Psalm 51:17 - If Our Prayers Do Not Change Us, Then We Do Not Pray Aright.
Psa.51:17; If Our Prayers Do Not Change Us, Then We Do Not Pray
The sacrifices of God are a broken spirit: a broken and a
contrite heart, Psa 51:17 (KJV)
What pleases God more than sacrifices is a humble heart [NIV SB]
What really delights God is a heart that is open, humble, and
dependent upon God. [Jamieson, Fausset, And Brown Commentary]
God wants a broken spirit and a broken and contrite heart. You
can never please God by outward actions--no matter how good--if your
inward heart attitude is not right. Are you sorry for your sin? Do you
genuinely intend to stop? God is pleased by this kind of humility. [Life
True repentance occurs when we begin to see sin from God's point
of view - when we see the way our sin has broken his heart.
Perhaps the idea that God's heart can be broken by our sin is new to
you. In Gen.6:5-6 we are told, "Then the Lord saw that the
wickedness of man was great on the earth, and that every intent of the
thoughts of his heart was only evil continually. And the Lord was sorry
that he had made man on the earth, and he was grieved in his heart"
(NASB). God was so disappointed with what he saw that there was a grief
or sorrow in his heart.
Jesus also was brokenhearted as he wept over Jerusalem. "O
Jerusalem, Jerusalem, you who kill the prophets and stone those sent to
you, how often I have longed to gather your children together, as a
hen gathers her chicks under her wings, but you were not willing!"
(Lk.13:34). God's heart aches over our sin. It alienates us from him and
from our fellow believers.
If we want to have victory over sin and turn our lives
wholeheartedly over to God, then we must see our sin from God's perspective.
No sermon on hell can ever change a person's heart like seeing the
grief sin has brought to the heart of the One who created us. We must
ask God to show us what our sin does to him. As we do this and
begin to understand his great love for us, despite how much we have
hurt and grieved his heart then we will want to turn away from sin
and let God give us new desires with new ways of living. [Floyd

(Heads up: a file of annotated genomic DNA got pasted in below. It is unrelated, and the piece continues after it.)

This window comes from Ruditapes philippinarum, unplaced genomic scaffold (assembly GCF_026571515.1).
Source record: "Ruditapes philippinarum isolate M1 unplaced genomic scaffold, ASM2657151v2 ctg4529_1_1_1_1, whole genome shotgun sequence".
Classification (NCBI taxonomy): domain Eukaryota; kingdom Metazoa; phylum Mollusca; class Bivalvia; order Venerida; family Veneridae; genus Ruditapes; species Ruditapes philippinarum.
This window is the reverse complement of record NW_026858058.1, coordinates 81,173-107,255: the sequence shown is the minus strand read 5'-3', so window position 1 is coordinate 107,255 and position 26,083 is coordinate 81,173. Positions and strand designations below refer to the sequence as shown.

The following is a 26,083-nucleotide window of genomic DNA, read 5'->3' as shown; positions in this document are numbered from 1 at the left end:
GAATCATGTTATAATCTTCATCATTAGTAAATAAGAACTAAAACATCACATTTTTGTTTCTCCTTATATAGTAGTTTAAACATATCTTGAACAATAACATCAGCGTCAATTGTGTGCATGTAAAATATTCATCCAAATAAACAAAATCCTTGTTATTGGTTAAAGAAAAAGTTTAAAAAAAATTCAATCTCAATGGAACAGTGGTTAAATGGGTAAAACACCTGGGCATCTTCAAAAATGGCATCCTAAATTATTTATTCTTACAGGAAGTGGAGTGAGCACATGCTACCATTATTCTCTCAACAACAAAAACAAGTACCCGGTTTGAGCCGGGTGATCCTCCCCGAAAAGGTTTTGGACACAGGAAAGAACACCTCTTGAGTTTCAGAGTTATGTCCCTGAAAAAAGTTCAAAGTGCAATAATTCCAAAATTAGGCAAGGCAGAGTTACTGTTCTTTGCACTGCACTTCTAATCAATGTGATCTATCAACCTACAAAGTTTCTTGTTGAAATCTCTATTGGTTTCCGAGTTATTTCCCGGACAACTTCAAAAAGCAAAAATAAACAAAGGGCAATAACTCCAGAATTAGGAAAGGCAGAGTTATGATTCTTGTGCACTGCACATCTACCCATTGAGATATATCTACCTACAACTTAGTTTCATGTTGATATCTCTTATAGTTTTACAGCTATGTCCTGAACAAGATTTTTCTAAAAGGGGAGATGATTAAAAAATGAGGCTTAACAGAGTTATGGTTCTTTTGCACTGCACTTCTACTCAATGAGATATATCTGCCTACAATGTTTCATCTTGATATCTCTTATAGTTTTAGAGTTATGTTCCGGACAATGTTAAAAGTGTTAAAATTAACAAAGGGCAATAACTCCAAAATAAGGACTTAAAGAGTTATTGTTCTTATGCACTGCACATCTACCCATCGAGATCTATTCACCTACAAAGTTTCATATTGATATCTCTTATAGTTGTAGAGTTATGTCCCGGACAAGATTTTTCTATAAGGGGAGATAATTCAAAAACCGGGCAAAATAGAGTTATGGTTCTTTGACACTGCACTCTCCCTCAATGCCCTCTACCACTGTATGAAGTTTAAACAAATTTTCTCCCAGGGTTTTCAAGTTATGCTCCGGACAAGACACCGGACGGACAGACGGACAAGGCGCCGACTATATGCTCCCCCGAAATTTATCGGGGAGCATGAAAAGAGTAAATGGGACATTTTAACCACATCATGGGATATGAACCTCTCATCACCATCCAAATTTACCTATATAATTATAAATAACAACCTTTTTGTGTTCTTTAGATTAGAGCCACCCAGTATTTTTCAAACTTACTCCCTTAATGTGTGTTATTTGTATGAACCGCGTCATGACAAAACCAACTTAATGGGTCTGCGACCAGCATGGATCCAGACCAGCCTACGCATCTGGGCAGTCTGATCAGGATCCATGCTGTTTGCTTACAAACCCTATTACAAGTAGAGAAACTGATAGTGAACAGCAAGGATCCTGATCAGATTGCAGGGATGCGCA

McClung; Time with God devotional SB mod]
New "miracle" products emerge all the time, loudly heralded for
their ability to clean everything from "tough, ground-in dirt" to
"ring-around-the-collar." But there is still one cleaning job
they are powerless to
accomplish: the cleansing of a dirty heart.
Psalm 51 was penned during the darkest hour of David's life. For
perhaps 20 years, the shepherd-king had ruled in righteous grandeur. But
overnight his sin with Bath-sheba changed all that. First adultery, then
murder inflicted ugly scars on the king's life. Nathan the prophet was
sent by God to confront David with the severity of his sin. And David
responded with a heartfelt prayer for forgiveness: "Wash me ... cleanse
me.... Create in me a clean heart" (w. 2,10).
David knew that forgiveness involves two parties: the offender
and the offended. Unless the offended party is willing to put away
the wrong that's been done, fellowship cannot be restored. The price
of pardon is never cheap, but David knew it must be paid. "The
sacrifices of God are a broken spirit: a broken and a contrite heart, O
God, thou wilt not despise" (v. 17).
Has your walk with God been interrupted by a dark stain of sin?
Then get up right now and find a place where you can wash your hands.
As you do, ask God to wash your heart as well. Confess your
specific offenses against God, and experience His cleansing--the kind no
soap can produce (1 John 1:9).
If our prayers do not change us, then we do not pray aright.
[Your Daily Walk SB]
Every act of transgression, every neglect or rejection of the
grace of Christ, is reacting upon yourself; it is hardening the heart,
depraving the will, benumbing the understanding, and not only making you
less inclined to yield, but less capable of yielding, to the tender
pleading of God's Holy Spirit. . . . Even one wrong trait of character,
one sinful desire, persistently cherished, will eventually
neutralize all the power of the gospel. SC23-36
Christ manifested a love that is incomprehensible; and as the
sinner beholds this love, it softens the heart, impresses the mind, and
inspires contrition in the soul. . . . Those to whom He has forgiven most
will love Him most, and will stand nearest to His throne to praise
Him for His great love and infinite sacrifice. It is when we most
fully comprehend the love of God that we best realize the sinfulness
of sin. When we see the length of the chain that was let down for
us, when we understand something of the infinite sacrifice that
Christ has made in our behalf, the heart is melted with tenderness and
"The sacrifices of God are a broken spirit: a broken and a
contrite heart, O God, Thou wilt not despise." Ps. 51:17. Man must be
emptied of self before he can be, in the fullest sense, a believer in
Jesus. When self is renounced, then the Lord can make man a new
creature. New bottles can contain the new wine. The love of Christ will
animate the believer with new life. In him who looks unto the Author and
Finisher of our faith the character of Christ will be manifest. DA278-280